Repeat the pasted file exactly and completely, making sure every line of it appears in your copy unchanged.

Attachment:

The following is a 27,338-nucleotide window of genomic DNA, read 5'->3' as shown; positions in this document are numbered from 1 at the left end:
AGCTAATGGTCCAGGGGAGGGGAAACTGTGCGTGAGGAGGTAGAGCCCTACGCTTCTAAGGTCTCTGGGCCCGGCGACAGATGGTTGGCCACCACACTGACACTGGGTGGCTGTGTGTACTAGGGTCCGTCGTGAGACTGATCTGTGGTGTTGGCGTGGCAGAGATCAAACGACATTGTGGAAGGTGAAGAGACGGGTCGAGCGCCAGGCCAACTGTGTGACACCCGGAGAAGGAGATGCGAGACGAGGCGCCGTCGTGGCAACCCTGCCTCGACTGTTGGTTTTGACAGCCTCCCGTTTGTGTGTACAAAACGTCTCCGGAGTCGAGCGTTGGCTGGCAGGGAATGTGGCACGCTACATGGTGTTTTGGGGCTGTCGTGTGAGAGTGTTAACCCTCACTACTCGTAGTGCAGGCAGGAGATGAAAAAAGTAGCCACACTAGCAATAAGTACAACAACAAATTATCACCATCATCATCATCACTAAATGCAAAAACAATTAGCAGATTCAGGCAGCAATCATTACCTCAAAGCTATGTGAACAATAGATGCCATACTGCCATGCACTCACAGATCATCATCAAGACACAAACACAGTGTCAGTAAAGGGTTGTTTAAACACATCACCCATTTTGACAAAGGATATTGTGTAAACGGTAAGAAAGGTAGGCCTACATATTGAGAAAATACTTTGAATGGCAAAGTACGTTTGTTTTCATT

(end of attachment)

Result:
The following is a 27,338-nucleotide window of genomic DNA, read 5'->3' as shown; positions in this document are numbered from 1 at the left end:
AGCTAATGGTCCAGGGGAGGGGAAACTGTGCGTGAGGAGGTAGAGCCCTACGCTTCTAAGGTCTCTGGGCCCGGCGACAGATGGTTGGCCACCACACTGACACTGGGTGGCTGTGTGTACTAGGGTCCGTCGTGAGACTGATCTGTGGTGTTGGCGTGGCAGAGATCAAACGACATTGTGGAAGGTGAAGAGACGGGTCGAGCGCCAGGCCAACTGTGTGACACCCGGAGAAGGAGATGCGAGACGAGGCGCCGTCGTGGCAACCCTGCCTCGACTGTTGGTTTTGACAGCCTCCCGTTTGTGTGTACAAAACGTCTCCGGAGTCGAGCGTTGGCTGGCAGGGAATGTGGCACGCTACATGGTGTTTTGGGGCTGTCGTGTGAGAGTGTTAACCCTCACTACTCGTAGTGCAGGCAGGAGATGAAAAAAGTAGCCACACTAGCAATAAGTACAACAACAAATTATCACCATCATCATCATCACTAAATGCAAAAACAATTAGCAGATTCAGGCAGCAATCATTACCTCAAAGCTATGTGAACAATAGATGCCATACTGCCATGCACTCACAGATCATCATCAAGACACAAACACAGTGTCAGTAAAGGGTTGTTTAAACACATCACCCATTTTGACAAAGGATATTGTGTAAACGGTAAGAAAGGTAGGCCTACATATTGAGAAAATACTTTGAATGGCAAAGTACGTTTGTTTTCATT